Anti-citrullinated peptide antibody-negative RA is a genetically distinct subset: a definitive study using only bone-erosive ACPA-negative rheumatoid arthritis

@inproceedings{Ohmura2010AnticitrullinatedPA,
  title={Anti-citrullinated peptide antibody-negative RA is a genetically distinct subset: a definitive study using only bone-erosive ACPA-negative rheumatoid arthritis},
  author={Koichiro Ohmura and Chikashi Terao and Etsuko Maruya and Masaki Katayama and Kenichiro Matoba and Kota Shimada and Akira Murasawa and Shigeru Honjo and Kiyoshi Takasugi and Shigeto Tohma and Keitaro Matsuo and Kazuo Tajima and Naoichiro Yukawa and Daisuke Kawabata and Takaki Nojima and Takao Fujii and Ryo Yamada and Hiroo Saji and Fumihiko Matsuda and Tsuneyo Mimori},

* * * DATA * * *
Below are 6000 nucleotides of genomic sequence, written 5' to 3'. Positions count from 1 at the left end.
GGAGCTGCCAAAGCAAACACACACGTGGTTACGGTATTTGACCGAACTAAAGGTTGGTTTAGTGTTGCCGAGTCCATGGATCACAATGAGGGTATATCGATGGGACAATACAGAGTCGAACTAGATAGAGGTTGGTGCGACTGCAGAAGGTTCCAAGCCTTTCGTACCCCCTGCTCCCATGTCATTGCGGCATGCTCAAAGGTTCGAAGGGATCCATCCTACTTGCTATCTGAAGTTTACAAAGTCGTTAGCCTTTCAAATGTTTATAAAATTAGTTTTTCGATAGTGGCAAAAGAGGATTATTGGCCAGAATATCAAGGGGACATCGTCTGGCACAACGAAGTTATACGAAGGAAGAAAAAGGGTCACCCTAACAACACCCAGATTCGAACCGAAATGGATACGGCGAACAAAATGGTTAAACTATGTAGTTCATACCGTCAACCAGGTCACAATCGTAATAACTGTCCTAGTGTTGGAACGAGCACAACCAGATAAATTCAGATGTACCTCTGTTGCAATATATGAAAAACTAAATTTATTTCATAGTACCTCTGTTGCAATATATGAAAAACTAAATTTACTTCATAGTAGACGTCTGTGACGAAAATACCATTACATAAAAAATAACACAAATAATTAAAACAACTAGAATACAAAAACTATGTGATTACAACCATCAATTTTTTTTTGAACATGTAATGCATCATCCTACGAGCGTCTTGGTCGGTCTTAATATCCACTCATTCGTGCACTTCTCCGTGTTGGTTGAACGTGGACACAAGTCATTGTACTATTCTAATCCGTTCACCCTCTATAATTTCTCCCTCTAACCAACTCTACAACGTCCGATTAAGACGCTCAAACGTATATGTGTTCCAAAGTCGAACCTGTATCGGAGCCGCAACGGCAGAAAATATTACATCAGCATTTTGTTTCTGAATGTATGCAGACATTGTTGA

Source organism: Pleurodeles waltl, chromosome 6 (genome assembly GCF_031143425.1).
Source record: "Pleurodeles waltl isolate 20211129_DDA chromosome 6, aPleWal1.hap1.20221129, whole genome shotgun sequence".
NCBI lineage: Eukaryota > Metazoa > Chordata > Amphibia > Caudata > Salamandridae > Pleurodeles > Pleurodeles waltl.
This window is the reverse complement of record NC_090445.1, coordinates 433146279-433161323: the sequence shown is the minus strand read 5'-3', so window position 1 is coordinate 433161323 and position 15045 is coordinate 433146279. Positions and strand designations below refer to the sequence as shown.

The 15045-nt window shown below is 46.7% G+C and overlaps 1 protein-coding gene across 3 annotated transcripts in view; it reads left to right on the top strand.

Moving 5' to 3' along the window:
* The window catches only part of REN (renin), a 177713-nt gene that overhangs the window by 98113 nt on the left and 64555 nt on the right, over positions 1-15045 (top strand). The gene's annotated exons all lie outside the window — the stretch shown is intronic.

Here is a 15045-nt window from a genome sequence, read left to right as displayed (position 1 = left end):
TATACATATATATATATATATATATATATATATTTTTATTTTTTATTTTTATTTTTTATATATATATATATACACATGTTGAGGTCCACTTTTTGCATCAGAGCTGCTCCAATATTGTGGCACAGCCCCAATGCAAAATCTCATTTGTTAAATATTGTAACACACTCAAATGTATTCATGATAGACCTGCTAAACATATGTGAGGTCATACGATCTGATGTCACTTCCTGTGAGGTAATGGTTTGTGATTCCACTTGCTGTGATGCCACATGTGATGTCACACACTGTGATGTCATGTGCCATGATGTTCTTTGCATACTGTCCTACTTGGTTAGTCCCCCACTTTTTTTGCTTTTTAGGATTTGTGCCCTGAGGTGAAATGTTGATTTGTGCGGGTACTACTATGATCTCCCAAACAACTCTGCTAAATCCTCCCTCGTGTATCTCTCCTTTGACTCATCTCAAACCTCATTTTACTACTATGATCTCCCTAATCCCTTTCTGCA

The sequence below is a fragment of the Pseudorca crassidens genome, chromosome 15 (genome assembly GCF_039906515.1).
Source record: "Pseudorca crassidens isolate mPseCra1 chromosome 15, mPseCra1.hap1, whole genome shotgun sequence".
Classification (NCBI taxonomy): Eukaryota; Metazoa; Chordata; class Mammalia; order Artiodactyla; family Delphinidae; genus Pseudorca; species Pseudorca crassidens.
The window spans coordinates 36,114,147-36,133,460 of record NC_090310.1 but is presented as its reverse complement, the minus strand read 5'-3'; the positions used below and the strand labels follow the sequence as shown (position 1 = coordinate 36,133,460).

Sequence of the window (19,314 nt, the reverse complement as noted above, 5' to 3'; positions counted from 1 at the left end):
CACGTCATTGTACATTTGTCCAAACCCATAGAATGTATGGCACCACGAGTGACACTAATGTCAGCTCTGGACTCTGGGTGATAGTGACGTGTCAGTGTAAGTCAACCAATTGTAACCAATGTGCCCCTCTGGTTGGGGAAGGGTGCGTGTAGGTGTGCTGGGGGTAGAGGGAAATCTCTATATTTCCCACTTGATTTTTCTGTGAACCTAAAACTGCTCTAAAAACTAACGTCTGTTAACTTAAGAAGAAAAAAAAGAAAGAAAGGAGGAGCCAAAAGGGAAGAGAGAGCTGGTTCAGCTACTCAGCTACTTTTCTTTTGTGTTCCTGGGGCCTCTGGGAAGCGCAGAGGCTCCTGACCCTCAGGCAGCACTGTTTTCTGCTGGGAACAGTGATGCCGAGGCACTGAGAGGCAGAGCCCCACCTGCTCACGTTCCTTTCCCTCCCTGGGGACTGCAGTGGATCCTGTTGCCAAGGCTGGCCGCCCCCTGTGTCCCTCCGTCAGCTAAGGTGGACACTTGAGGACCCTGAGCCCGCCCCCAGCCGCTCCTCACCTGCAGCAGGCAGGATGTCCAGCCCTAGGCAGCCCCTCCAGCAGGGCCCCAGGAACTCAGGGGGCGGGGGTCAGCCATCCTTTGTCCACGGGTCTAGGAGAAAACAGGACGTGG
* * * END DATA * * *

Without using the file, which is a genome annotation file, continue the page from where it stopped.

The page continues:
booktitle={Rheumatology},
  year={2010}
}
OBJECTIVES ACPA is a highly specific marker for RA. It was recently reported that ACPA can be used to classify RA into two disease subsets, ACPA-positive and ACPA-negative RA. ACPA-positive RA was found to be associated with the HLA-DR shared epitope (SE), but ACPA negative was not. However, the suspicion remained that this result was caused by the ACPA-negative RA subset containing patients with non-RA diseases. We examined whether this is the case even when possible non-RA ACPA-negative RA… CONTINUE READING